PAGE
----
Behavioral economics in prison

gangs

The Behavioral Economist’s Case for Prison Gangs

It may seem counterintuitive that gangs can exist in what is perhaps the ultimate tightly regulated environment. Gangs, however, have been thriving in American prisons since the 1950s, and are now ubiquitous. Why is it that the corrections system has been unable to eradicate gang activity from the facilities they run? A recent article in Behavioral Economics by M. Garrett Roth and David Skarbek makes the case that gangs have actually become necessary elements within the prison system, allowing inmates to create and sustain an internal economy centered on contraband, eliminating much of the violence and disorder that would be present without them. ….[READ]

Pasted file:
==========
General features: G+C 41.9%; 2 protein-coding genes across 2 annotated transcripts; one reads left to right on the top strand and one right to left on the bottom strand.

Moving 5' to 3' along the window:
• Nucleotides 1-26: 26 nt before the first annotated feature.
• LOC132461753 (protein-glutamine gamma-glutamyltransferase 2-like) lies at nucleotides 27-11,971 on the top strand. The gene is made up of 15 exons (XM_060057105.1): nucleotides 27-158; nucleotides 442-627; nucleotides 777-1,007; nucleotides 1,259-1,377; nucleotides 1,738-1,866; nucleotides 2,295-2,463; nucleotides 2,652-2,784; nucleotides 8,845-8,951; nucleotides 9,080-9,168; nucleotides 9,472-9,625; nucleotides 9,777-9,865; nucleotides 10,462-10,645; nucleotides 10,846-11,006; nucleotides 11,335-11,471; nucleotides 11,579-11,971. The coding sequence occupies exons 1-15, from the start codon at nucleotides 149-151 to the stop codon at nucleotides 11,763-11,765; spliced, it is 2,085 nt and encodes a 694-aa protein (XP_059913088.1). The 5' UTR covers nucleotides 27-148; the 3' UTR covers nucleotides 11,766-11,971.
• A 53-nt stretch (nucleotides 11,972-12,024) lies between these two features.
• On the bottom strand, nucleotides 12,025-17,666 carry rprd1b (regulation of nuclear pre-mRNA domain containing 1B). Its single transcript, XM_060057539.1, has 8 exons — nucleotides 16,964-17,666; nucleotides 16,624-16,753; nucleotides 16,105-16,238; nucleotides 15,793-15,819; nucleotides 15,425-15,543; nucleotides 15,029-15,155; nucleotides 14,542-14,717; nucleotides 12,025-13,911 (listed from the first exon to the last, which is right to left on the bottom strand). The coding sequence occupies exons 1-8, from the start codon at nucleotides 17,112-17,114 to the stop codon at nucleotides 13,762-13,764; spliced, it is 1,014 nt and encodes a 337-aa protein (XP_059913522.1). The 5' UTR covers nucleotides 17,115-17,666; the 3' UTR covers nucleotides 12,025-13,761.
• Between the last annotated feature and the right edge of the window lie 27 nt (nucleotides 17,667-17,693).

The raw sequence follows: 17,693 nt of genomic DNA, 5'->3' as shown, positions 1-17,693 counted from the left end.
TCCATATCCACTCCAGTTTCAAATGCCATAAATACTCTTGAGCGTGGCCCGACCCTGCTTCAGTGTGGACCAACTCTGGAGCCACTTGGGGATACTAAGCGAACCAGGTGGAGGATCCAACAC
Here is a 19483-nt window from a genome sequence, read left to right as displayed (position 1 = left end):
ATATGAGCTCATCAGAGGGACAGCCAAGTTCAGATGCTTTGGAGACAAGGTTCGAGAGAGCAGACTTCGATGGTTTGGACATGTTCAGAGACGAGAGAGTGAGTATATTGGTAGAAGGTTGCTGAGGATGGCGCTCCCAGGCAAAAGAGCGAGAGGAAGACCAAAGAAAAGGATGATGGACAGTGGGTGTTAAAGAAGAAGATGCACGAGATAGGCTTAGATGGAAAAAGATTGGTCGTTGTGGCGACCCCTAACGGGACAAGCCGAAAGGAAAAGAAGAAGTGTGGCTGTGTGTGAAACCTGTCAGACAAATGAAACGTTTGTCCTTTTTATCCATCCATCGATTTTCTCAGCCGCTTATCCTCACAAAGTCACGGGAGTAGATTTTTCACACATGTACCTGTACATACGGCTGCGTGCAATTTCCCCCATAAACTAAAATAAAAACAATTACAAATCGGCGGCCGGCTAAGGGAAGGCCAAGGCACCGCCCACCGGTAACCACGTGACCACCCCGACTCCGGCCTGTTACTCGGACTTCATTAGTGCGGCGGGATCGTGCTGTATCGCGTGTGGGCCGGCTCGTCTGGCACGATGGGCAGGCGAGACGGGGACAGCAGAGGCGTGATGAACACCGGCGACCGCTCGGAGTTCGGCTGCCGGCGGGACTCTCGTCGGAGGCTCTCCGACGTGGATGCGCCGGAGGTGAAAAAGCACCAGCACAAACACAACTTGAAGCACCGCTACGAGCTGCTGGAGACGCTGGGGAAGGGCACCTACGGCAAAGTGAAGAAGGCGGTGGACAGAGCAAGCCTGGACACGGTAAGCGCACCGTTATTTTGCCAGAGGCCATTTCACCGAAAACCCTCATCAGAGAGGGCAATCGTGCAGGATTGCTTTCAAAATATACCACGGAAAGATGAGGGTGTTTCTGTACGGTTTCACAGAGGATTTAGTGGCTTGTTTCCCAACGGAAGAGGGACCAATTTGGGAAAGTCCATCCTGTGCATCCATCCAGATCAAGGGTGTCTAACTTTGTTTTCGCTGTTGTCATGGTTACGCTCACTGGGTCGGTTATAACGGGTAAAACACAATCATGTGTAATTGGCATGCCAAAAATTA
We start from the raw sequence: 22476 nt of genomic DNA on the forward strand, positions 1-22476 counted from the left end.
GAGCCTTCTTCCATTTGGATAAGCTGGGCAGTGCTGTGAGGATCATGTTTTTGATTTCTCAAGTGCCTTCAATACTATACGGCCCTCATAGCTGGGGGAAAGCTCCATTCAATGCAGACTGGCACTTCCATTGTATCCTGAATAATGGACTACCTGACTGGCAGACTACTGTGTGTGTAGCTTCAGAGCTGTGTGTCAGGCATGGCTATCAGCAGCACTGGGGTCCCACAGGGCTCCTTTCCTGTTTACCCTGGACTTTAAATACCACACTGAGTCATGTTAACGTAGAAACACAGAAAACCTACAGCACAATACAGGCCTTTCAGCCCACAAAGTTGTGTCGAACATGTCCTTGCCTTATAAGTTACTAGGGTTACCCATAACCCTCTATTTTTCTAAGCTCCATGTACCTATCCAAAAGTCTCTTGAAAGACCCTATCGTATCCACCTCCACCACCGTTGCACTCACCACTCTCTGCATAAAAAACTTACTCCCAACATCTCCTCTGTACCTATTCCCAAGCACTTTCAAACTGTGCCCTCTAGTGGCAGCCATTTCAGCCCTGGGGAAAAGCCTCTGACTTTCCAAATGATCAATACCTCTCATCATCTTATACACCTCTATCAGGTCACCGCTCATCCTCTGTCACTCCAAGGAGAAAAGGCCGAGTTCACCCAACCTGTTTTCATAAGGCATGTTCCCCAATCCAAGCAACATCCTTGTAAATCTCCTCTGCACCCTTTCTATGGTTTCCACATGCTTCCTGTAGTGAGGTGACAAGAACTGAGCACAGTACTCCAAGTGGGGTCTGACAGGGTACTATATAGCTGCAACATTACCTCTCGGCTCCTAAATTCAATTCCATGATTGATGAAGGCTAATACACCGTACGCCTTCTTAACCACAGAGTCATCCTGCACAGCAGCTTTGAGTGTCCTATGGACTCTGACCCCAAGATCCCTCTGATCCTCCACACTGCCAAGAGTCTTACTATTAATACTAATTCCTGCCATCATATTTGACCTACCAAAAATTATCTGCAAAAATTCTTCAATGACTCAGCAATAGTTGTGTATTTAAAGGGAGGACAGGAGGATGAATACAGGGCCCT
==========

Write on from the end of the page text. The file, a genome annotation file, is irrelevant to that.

Advertisements

Leave a Reply

Fill in your details below or click an icon to log in:

WordPress.com Logo

You are commenting using your WordPress.com account. Log Out / Change )

Twitter picture

You are commenting using your Twitter account. Log Out / Change )

Facebook photo

You are commenting using your Facebook account. Log Out / Change )

Google+ photo

You are commenting using your Google+ account. Log Out / Change )

Connecting to %s